We’ve known about Homograph attacks since the 1990s – so you may be wondering why I’m writing about them in 2018. Don’t worry, I’ll get to that. In this post, we’ll explore the history of homograph attacks, and why, like many of the internet’s problems that stem from path dependence, it seems like they just won’t ever go away.
Origins of my Interest
I first got interested in homograph attacks a few months back when I was working through tickets for Kickstarter’s Hackerone program. HackerOne is a “bug bounty program”, or, an invitation that hackers and security researchers find vulnerabilities in our site in exchange for money.
When I was looking through the tickets, one caught my attention. It wasn’t a particularly high risk vulnerability, but I didn’t understand a lot of words in the ticket, so of course I was interested. The hacker was concerned about Kickstarter’s profile pages. (We often get reports about our profile and project pages.)
Profile pages often create vulnerabilities for websites. Whenever you are in the position to “host” someone on your site, you are going to have to think about the ways they’ll abuse that legitimacy you give them. Our hacker was specifically concerned about a field that allows our users to add user-urls or “websites” to their profile.
They thought this section could be used in a homograph attack. To which I was like, what the heck is a homograph attack? And that question lead me down a rabbit hole of international internet governance, handfuls of RFCs, and a decades-old debate about the global nature of the internet.
Internet Corporation for Names and Numbers (ICANN)
We have to start with ICANN, the main international internet body in charge in this story. ICANN makes all the rules about what can and cannot be a domain name (along with performing the technical maintenance of the DNS root zone registries and maintaining the namespaces of the Internet).
For example, say you go to Namecheap to register “loganisthemostawesome.com”. Namecheap uses the “extensible provisioning protocol” to verify your name with Verisign. Verisign is the organization that manages the registry for the “.com” gTLD. Versign checks the ICANN rules and regulations for your registration attempt, tells Namecheap the result, and Namecheap tells me if I can register “loganisthemostawesome.com”. Spoilers: I can!
This is great. But I primarily speak English and I use ASCII for all my awesome businesses on the internet. What happens to all those other languages that can’t be expressed in a script compatible with ASCII?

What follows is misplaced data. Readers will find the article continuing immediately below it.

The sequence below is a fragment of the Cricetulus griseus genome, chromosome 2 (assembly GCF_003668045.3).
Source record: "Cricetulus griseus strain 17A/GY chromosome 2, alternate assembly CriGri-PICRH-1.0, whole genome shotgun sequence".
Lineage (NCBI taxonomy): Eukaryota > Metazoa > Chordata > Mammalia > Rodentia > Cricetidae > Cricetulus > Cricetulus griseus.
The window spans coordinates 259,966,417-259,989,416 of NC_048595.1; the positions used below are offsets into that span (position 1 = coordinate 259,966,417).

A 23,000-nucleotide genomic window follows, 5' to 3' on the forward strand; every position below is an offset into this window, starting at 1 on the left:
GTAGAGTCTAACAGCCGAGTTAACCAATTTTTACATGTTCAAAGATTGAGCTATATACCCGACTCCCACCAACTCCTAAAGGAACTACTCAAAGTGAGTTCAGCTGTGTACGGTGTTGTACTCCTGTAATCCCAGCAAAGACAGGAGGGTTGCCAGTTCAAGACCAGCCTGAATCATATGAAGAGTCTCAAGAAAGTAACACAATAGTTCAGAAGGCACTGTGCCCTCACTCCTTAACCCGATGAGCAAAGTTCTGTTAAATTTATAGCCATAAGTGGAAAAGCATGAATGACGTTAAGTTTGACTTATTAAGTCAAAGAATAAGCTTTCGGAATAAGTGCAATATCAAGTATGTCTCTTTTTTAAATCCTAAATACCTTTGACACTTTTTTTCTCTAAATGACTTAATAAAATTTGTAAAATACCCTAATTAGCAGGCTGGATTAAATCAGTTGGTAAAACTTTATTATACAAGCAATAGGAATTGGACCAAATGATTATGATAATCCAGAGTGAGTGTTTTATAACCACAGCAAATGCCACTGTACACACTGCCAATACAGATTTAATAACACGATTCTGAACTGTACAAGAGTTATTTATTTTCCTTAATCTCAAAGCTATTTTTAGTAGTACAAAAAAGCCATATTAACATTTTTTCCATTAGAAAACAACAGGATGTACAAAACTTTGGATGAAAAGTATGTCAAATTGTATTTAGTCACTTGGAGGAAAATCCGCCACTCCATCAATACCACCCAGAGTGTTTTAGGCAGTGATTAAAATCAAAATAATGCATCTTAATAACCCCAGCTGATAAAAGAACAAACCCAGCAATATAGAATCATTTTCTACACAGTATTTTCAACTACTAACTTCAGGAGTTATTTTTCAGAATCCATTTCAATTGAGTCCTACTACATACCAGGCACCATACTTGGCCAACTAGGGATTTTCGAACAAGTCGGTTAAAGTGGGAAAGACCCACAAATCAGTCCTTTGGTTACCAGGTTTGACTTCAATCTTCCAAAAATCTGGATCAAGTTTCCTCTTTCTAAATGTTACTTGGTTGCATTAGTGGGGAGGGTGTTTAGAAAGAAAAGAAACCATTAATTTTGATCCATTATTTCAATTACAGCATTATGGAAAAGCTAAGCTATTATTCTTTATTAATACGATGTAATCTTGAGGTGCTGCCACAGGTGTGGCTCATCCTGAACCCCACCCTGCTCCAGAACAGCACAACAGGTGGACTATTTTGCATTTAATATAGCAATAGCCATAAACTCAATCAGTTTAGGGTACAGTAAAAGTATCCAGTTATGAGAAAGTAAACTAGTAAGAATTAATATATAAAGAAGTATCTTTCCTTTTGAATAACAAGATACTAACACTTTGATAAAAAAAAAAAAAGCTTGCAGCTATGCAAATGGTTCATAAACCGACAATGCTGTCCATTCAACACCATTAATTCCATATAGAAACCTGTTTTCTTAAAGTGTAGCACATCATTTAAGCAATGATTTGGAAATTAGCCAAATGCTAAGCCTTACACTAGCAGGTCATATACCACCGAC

Version 1 of Internationalized Domain Names
ICANN attempted to answer this question when they proposed and implemented IDNs as a standard protocol for domain names in the late 90s. They wanted a more global internet so they opened up domains to a variety of unicode represented scripts.
What’s a script? A script is a collection of letters/signs for a single system. For example, Latin is a script that supports many languages, whereas a script like Kanji is one of the scripts supporting the Japanese language. Scripts can support many languages, and languages can be made of multiple scripts. ICANN keeps tables of all unicode character it associates with any given script.
This is even better now! Through IDNs, ICANN has given us the ability to express internet communities across many scripts. However, there was one important requirement. ICANN’s Domain Name System, which performs a lookup service to translate user-friendly names into network addresses for locating Internet resources, is restricted in practice to the use of ASCII characters.
Thus ICANN turned to Punycode. Punycode is just puny unicode. Bootstring is the algorithm that translates names written in language-native scripts (unicode) into an ASCII text representation that is compatible with the Domain Name System (punycode).
For example, take this fictional domain name (because we still can’t have emojis in gTLDs 😭):
If you put this in your browser, the real lookup against the Domain Name System would have to use the punycode equivalent:
So, problems solved. We have a way to use domain names in unicode scripts that represent the full global reach of the internet and can start handing out IDNs. Great! What could go wrong?
Well, things aren’t always as they seem. And this is where homographs and homoglyphs come in.
Much like this puppy sees copy-pups of itself, a homograph refers to multiple things that look or seem the same, but have different meanings. We have many of these in English, for example “lead” could refer to the metallic substances or the past tense of “to lead.”
The problem when it comes to IDNs is that homoglyphs exist between scripts as well, with many of the Latin letters having copies in other scripts, like Greek or Cyrillic.
Example of lookalikes from homoglyphs.net:
Let’s look at an example of a domain name.
Can you tell the difference? Well, let’s translate both of these to purely ASCII:
Uh oh, these definitely aren’t the same. However, user-agents would make them appear the same in a browser, in order to make the punycode user-friendly. But in reality, the first “a” in the fake-WaPo is really a Cyrillic character. When translated to punycode we can see the ASCII remaining characters, “wshingtonpost” and then a key signifying the Cyrillic a, “w1k”.
This presented ICANN with a big problem. You can clearly see how these may be used in phishing attacks when user-agents interpret both Washington Post’s as homographs, making them look exactly same. So what was ICANN to do?
Internationalized Domain Names Version 2 & 3
By 2005, ICANN had figured out a solution. They told gTLD registrars they had to restrict mix scripts. Every single registered domain had to have a “label” on it to indicate the single pure script that the domain name would use to support it’s language. Today, if you went and tried to register our copy-cat Washington Post at
xn--wshingtonpost-w1k.com, you would get an error. Note: There were a few exceptions made, however, for languages that need to be mixed script, like Japanese.